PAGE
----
源之原味

Meal-ordering app Ritual exposes government employees’ office locations

 

抽象

这篇文章来自theverge.com。原文网址是: https://www.theverge.com/2018/3/16/17129684/ritual-app-security-oversight-government

以下内容由机器翻译生成。如果您觉得可读性不好, 请阅读原文或 点击这里.

A couple months after Strava unintentionally exposed military base locations, another app named Ritual is exposing government agencies’ locations and workers’ restaurant routines. Ritual promises to streamline takeout by letting co-workers piggyback off each others’ orders. Users get a notification when their colleagues are ordering from somewhere, and they can then tack their own order onto that one. The app doesn’t use location tracking to determine where users work. Instead, users can type the name of a business and then choose an address from those listed or manually add an address. (Users also don’t have to join a team at first and can keep their orders private.)

I typed in the US Department of Homeland Security, for example, and saw a list of the agency’s locations around the country. I picked one at random and then saw a list of floors where my “colleagues” worked. I could see their names, as well as their profile photos. I could also do this for any other business, like Palantir or Booz Allen Hamilton.

National security agencies’ locations might not be entirely private, but often times, the floors on which they operate are unlisted. When I visited DHS in Washington, DC a couple years ago, the security guard wouldn’t confirm whether the agency had an office in the building and definitely wouldn’t disclose the floor.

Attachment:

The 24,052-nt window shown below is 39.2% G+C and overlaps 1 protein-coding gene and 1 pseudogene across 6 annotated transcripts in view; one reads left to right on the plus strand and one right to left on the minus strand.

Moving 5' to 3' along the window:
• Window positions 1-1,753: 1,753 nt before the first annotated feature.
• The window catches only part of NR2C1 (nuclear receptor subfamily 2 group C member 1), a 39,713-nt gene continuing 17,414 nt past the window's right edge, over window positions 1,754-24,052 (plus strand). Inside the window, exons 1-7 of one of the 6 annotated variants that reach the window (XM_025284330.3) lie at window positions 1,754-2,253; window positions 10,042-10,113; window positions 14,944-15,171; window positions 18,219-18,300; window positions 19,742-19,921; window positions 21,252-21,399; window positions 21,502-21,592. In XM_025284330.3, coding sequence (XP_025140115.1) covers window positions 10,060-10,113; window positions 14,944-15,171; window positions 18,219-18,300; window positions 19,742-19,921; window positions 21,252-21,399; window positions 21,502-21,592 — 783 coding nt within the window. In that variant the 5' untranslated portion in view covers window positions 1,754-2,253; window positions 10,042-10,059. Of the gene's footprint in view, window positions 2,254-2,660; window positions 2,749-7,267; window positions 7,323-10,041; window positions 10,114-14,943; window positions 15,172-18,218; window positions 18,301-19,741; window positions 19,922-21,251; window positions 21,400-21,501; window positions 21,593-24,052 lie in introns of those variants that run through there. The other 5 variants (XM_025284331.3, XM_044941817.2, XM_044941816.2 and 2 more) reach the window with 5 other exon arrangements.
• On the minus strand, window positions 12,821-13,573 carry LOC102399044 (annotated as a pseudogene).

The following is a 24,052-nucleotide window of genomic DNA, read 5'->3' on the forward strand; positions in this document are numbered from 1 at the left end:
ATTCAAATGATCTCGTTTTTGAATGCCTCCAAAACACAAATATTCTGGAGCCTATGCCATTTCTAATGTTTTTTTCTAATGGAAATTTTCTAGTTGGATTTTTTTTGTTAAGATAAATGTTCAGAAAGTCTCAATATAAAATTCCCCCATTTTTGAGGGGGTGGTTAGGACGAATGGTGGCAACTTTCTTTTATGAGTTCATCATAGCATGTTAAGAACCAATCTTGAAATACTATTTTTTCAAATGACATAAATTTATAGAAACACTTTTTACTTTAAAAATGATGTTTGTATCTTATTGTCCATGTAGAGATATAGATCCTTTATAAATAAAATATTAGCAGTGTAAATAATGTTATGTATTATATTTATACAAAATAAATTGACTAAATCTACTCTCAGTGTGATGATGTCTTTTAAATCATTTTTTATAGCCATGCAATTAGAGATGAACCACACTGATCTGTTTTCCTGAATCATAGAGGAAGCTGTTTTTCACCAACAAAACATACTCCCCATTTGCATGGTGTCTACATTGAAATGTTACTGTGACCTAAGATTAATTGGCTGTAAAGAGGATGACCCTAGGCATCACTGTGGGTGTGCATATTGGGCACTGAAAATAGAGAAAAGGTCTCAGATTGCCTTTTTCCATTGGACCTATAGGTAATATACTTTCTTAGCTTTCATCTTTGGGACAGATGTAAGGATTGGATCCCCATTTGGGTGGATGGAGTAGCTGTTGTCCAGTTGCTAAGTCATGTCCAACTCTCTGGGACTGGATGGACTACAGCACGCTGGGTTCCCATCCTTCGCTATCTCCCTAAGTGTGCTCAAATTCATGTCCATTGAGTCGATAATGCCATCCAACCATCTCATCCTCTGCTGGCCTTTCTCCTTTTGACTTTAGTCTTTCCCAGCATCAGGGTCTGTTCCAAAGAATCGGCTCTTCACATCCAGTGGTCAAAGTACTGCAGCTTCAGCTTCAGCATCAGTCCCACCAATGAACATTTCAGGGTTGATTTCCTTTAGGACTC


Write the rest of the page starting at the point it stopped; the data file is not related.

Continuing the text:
Listed locations for the Department of Homeland Security (right).

I signed up using my personal email account and didn’t need to verify my employer in any way. Users don’t have to broadcast their orders to the whole office — they choose whether or not they want to every time they order — but that’s the entire point of the app, and they likely aren’t assuming that people other than their co-workers could be lurking. The app has to approve employer changes, but users can pick a different outpost address at any time.

If I were a spy hoping to figure out where people worked, Ritual might be able to give me a clue. If I wanted to poison employees, well, I also now know where they tend to order from and when. It’s a little conspiratorial, I know, but Russian agents just openly poisoned an ex-spy in Britain. Government agencies and their employees need to watch how, where, and to whom locations are being broadcasted.

Another app, Strava, just dealt with similar privacy issues. The company lets users share their workouts with others through a public heat map. Government employees unintentionally mapped the perimeters of military bases around the world. Since the locations were exposed, Strava made it easier for employees to hide their location data and to make public data private.

Ritual issued a comment to 的边缘 today and said:

“When you join Ritual, you are a completely private user. This is the default sign up flow.

The feature being referred to is Piggyback, which is an opt-in service where users can create and join a team-based channel arranged around their workplace. For example, if you and I work together, we can join that group and if I decided to share my intent to order lunch, it would invite you to add your order. Users can remove themselves from their team channel at any time via the app.

That said, we understand the concerns that have been flagged and are reviewing the process and protocol internally to determine the best way forward.”

Update 3/16, 1:04 PM ET: Updated with Ritual comment.

Leave A Reply

Your email address will not be published.